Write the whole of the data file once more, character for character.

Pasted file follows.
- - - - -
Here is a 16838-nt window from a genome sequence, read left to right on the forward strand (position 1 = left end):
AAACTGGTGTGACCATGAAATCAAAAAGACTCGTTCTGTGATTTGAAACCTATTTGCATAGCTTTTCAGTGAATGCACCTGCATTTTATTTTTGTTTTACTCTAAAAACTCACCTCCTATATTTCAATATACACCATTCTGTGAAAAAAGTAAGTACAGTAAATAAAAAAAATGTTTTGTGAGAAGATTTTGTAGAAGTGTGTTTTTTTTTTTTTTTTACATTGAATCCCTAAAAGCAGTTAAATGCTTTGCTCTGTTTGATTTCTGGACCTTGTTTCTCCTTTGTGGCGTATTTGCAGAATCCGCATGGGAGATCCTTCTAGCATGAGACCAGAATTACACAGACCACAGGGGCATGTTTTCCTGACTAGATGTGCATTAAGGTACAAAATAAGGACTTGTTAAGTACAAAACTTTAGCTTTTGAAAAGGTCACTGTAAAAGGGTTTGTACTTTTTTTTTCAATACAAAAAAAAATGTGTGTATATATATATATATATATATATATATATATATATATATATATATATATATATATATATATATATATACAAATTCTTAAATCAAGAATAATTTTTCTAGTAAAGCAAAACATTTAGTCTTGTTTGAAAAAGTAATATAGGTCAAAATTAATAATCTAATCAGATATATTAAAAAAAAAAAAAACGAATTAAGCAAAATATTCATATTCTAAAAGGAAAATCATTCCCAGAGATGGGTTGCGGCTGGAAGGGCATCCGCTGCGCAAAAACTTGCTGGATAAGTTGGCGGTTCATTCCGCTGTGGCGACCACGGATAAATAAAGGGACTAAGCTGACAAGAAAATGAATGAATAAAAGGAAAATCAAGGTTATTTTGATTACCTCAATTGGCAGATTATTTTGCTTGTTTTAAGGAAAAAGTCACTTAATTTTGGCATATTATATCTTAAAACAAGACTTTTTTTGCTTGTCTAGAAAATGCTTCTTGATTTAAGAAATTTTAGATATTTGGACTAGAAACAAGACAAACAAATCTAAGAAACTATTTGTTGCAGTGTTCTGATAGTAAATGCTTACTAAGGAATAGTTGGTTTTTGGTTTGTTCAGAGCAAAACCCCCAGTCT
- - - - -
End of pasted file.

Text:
Here is a 16838-nt window from a genome sequence, read left to right on the forward strand (position 1 = left end):
AAACTGGTGTGACCATGAAATCAAAAAGACTCGTTCTGTGATTTGAAACCTATTTGCATAGCTTTTCAGTGAATGCACCTGCATTTTATTTTTGTTTTACTCTAAAAACTCACCTCCTATATTTCAATATACACCATTCTGTGAAAAAAGTAAGTACAGTAAATAAAAAAAATGTTTTGTGAGAAGATTTTGTAGAAGTGTGTTTTTTTTTTTTTTTTACATTGAATCCCTAAAAGCAGTTAAATGCTTTGCTCTGTTTGATTTCTGGACCTTGTTTCTCCTTTGTGGCGTATTTGCAGAATCCGCATGGGAGATCCTTCTAGCATGAGACCAGAATTACACAGACCACAGGGGCATGTTTTCCTGACTAGATGTGCATTAAGGTACAAAATAAGGACTTGTTAAGTACAAAACTTTAGCTTTTGAAAAGGTCACTGTAAAAGGGTTTGTACTTTTTTTTTCAATACAAAAAAAAATGTGTGTATATATATATATATATATATATATATATATATATATATATATATATATATATATATATATATATATACAAATTCTTAAATCAAGAATAATTTTTCTAGTAAAGCAAAACATTTAGTCTTGTTTGAAAAAGTAATATAGGTCAAAATTAATAATCTAATCAGATATATTAAAAAAAAAAAAAACGAATTAAGCAAAATATTCATATTCTAAAAGGAAAATCATTCCCAGAGATGGGTTGCGGCTGGAAGGGCATCCGCTGCGCAAAAACTTGCTGGATAAGTTGGCGGTTCATTCCGCTGTGGCGACCACGGATAAATAAAGGGACTAAGCTGACAAGAAAATGAATGAATAAAAGGAAAATCAAGGTTATTTTGATTACCTCAATTGGCAGATTATTTTGCTTGTTTTAAGGAAAAAGTCACTTAATTTTGGCATATTATATCTTAAAACAAGACTTTTTTTGCTTGTCTAGAAAATGCTTCTTGATTTAAGAAATTTTAGATATTTGGACTAGAAACAAGACAAACAAATCTAAGAAACTATTTGTTGCAGTGTTCTGATAGTAAATGCTTACTAAGGAATAGTTGGTTTTTGGTTTGTTCAGAGCAAAACCCCCAGTCT